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Authors: Scott Spotson

The Four Kings

BOOK: The Four Kings
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The Four Kings
SCOTT SPOTSON

The Four Kings

Copyright 2013 Scott Spotson. All Rights Reserved.

Illustrations

Chapter One

The President of the United States sat behind his desk in the Oval Office, shrugging off the realization – which lasted barely one second! – that his administration was the most corrupt, scandal-driven, and inept in modern American history. No, by comparison, his demagogy made Richard Nixon look like an altar boy, his head bowed in deference to the almighty Lord, ready to receive communion.

For now, Arthur Kellogg Walker was totally focused on his re-election.

He – the Commander in Chief, no less! – was currently being investigated by the Senate Special Committee and by the Federal Bureau of Investigations (FBI) for allegations that he’d personally ordered billions of dollars in coal subsidies from the “Clean Coal Program” to go to his biggest campaign funder, Brookstone Coal. The president was accused of breaking thirteen federal laws in doing so. Impeachment loomed; the question on everyone’s mind, though, was would he be impeached in time before Election Day?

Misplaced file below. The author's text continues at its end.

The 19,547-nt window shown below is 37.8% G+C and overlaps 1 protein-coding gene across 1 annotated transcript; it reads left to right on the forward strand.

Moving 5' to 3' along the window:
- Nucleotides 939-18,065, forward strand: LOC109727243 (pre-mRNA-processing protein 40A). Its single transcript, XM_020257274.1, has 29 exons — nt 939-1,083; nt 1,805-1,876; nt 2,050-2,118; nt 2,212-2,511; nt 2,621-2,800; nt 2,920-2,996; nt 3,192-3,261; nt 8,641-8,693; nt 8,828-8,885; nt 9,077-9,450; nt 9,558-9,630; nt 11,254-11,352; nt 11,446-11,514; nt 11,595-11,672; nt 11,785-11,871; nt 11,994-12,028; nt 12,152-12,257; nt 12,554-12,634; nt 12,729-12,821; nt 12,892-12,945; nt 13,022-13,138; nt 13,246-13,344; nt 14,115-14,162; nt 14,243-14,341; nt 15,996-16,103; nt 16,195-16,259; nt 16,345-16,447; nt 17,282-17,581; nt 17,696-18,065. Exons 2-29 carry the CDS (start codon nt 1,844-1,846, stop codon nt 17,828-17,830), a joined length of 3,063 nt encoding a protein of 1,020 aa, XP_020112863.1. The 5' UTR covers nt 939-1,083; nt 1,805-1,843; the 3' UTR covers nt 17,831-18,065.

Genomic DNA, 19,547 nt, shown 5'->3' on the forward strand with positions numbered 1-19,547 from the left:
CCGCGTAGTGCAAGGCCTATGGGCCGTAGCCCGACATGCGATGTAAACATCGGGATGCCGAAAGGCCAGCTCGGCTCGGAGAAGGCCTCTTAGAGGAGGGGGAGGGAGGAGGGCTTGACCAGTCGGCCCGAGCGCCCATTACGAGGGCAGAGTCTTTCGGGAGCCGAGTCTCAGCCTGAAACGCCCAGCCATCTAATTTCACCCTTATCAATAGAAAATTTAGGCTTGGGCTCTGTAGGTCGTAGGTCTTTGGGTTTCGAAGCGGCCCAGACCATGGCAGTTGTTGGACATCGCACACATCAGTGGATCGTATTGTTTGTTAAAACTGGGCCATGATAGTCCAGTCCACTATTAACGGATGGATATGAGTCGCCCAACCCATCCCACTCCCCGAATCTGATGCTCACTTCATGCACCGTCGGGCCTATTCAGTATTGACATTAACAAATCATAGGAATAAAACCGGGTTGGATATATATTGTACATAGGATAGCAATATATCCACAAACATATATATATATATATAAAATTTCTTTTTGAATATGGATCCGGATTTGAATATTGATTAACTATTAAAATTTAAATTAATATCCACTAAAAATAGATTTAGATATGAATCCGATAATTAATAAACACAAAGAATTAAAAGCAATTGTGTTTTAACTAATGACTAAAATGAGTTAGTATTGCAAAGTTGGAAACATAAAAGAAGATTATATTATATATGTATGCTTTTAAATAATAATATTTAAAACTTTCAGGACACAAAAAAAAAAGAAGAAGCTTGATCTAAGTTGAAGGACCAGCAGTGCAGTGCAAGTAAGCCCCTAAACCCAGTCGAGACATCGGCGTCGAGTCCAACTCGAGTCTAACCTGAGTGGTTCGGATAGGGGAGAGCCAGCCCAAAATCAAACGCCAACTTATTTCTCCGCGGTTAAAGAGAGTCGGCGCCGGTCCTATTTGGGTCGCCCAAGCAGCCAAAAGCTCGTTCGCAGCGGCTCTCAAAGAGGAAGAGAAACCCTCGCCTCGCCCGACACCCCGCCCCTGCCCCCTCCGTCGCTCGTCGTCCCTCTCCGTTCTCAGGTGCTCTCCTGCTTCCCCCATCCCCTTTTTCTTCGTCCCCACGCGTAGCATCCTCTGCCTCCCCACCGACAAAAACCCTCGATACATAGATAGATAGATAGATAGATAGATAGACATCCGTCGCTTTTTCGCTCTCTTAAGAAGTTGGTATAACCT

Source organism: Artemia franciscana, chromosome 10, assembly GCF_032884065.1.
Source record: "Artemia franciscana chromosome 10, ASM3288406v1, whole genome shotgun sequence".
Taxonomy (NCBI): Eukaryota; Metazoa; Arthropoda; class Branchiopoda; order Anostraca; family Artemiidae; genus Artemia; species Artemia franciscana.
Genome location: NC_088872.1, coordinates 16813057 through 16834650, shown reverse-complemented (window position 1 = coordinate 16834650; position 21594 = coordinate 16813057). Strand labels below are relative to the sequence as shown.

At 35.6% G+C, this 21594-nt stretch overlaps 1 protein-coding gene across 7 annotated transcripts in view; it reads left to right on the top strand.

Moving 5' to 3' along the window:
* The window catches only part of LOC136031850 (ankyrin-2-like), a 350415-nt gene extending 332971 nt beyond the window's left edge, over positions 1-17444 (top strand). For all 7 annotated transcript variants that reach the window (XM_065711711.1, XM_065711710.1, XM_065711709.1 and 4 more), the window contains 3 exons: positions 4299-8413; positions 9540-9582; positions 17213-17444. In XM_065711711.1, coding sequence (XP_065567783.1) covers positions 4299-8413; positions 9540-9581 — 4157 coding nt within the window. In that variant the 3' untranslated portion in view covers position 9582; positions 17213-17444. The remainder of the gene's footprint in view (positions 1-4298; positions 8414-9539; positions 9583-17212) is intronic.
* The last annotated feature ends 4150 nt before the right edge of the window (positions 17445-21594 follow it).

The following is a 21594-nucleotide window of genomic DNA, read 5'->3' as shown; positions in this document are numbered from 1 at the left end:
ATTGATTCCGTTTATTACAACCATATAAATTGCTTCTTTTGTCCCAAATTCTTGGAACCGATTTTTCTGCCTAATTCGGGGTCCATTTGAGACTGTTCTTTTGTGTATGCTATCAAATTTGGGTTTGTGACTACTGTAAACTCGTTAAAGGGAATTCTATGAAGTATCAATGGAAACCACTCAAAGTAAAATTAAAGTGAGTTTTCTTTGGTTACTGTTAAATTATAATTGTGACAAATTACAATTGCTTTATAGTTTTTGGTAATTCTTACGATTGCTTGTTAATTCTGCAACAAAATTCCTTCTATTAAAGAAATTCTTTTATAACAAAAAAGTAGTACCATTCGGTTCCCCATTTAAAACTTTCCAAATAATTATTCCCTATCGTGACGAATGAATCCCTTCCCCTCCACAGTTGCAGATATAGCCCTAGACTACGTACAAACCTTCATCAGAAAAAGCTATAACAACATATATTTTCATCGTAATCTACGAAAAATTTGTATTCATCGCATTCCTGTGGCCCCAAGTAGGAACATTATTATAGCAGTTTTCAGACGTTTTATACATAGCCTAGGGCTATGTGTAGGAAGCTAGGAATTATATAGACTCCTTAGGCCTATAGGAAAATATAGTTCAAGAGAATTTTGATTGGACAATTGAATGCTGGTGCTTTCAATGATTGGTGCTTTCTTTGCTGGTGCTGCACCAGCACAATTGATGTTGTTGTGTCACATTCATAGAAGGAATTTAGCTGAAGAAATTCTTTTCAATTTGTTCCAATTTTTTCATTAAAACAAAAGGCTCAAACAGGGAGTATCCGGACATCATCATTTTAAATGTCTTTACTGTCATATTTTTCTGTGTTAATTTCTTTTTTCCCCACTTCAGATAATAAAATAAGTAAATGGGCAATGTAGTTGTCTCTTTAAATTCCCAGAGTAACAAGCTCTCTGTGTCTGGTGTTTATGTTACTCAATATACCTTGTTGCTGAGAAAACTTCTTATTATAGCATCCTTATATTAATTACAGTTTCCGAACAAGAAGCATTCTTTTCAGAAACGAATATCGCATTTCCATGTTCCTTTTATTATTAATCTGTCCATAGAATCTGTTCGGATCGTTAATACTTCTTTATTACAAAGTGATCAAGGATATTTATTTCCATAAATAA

The nation waited with bated breath.

The First Lady had been caught appropriating millions of dollars from the White House budget in order to raze the historically ornate East Point Guest House at Camp David, contravening heritage laws, to replace it with a sparkling new twenty bedroom guest facility. Emails obtained under subpoena revealed the First Lady’s lament that the historical monument was a “rat hole.” Enraged Senators considered the possibility of reprimanding her before being told it was constitutionally impossible.

The president’s Secretary of Defense, Nyenhuis, was impeached by the Senate upon evidence that he’d had a secret mistress who was discreetly paid by the KGB. Rumours abounded that the Russians had an incriminating video of the two of them in a heated moment, and were seeking trade concessions in exchange for
hush hush
assurances. Not only did the president defend the embattled cabinet minister, but he also pardoned him. President Walker was like that. He had a recalcitrant streak in him, learned from his early days serving as mayor of Chicago where he’d knuckled his way to the top.